Adventures in novel writing. Internal chatter and trying not to sound like a crazy person.
Is it ever a bad thing to have too many ideas? To have more than one story whirling around in your mind? I guess that depends on how your brain filters and manages the internal chatter.
I was really excited to begin this year with work on my World War One story, Here Lies a Soldier. I’ve continued my research and note taking for points to include in the story but all the while other voices have been ‘whispering’ in my ear. (Not literally. I promise I’m not crazy. I think…) Small Cuts is a piece that was inspired by a dinner out with friends. A dinner in which I was left largely out of the conversation and free to observe the diners at the tables around me. (This is not a complaint about my experience at dinner, mind you. I am always a ready and willing observer of people.)
After initially writing the opening scene from one perspective, I expected to be done with it. But then another figurative finger tapped on my shoulder and indicated that she wanted to talk. Who am I to pick and choose when there is another side to the story? The same thing happened with the other members of this quartet until finally I’d ‘spoken’ to all of them, gained insight into what each of them was experiencing, feeling and remembering. Now I was done. Or was I?
I had no plans to pick up the thread of this story, but one by one, each of these characters began to continue their report of the events that evening. I had no choice but to listen and record. Yep, sounds crazy.
Such is the life of a writer. In your world, characters talk to you and to each other. It often keeps you awake at night. It makes your mind wander in the middle of a family gathering, a business meeting or during a class. Your family, friends, coworkers and teachers are not amused. Sometimes those internal conversations are so real to you that you continue them out loud, to the confusion of those around you.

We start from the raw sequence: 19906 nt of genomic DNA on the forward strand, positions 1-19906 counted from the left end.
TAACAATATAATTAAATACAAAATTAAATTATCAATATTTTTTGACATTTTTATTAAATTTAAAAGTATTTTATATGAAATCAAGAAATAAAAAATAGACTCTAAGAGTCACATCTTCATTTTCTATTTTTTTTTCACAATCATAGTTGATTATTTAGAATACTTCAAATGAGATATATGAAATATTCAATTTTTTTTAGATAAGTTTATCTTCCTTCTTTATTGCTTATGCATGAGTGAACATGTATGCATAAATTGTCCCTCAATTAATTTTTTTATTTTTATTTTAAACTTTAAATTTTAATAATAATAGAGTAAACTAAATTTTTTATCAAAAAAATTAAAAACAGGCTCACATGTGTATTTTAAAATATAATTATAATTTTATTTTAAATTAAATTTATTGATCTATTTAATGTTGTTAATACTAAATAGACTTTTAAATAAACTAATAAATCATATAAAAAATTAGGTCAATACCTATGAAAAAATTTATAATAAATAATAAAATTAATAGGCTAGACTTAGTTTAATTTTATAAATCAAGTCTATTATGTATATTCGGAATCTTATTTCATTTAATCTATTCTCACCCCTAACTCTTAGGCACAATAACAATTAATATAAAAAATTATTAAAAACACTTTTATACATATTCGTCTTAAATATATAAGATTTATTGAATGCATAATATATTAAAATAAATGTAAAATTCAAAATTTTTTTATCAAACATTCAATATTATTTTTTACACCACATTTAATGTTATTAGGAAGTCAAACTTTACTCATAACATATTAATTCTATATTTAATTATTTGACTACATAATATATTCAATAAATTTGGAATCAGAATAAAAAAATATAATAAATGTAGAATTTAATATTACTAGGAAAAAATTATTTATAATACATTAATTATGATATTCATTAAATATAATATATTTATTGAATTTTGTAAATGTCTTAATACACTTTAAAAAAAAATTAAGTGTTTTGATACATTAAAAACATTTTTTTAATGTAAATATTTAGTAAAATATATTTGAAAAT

The thing is, that internal chatter is essential to good writing. “Hearing” the voices talking, listening to an invisible narrator spin a tale, visualizing the scene, debating the sides of an issue during conflict; that is writing, writing without committing the words to paper.
But what if there’s a bunch of different ‘voices’ talking and shouting over the others? My dilemma is whether I should write both stories simultaneously or focus on one over the other. I have already delayed the writing of the war story to finish a novel in my series and I’m not inclined to push it off again. Can I successfully write both stories together? Perhaps. They are different enough from each other not to overlap in plot or dialogue. Each story would only be a first draft, but… how does the saying go? The only bad first draft is the one you haven’t written. So are two first drafts better than one? Do you see how I keep asking questions in this post instead of providing answers? This is me thinking out loud. I really haven’t figured out how to negotiate peace between the warring muses and let all the sides have their say.
Thanks for listening to the ramblings of a crazy writer!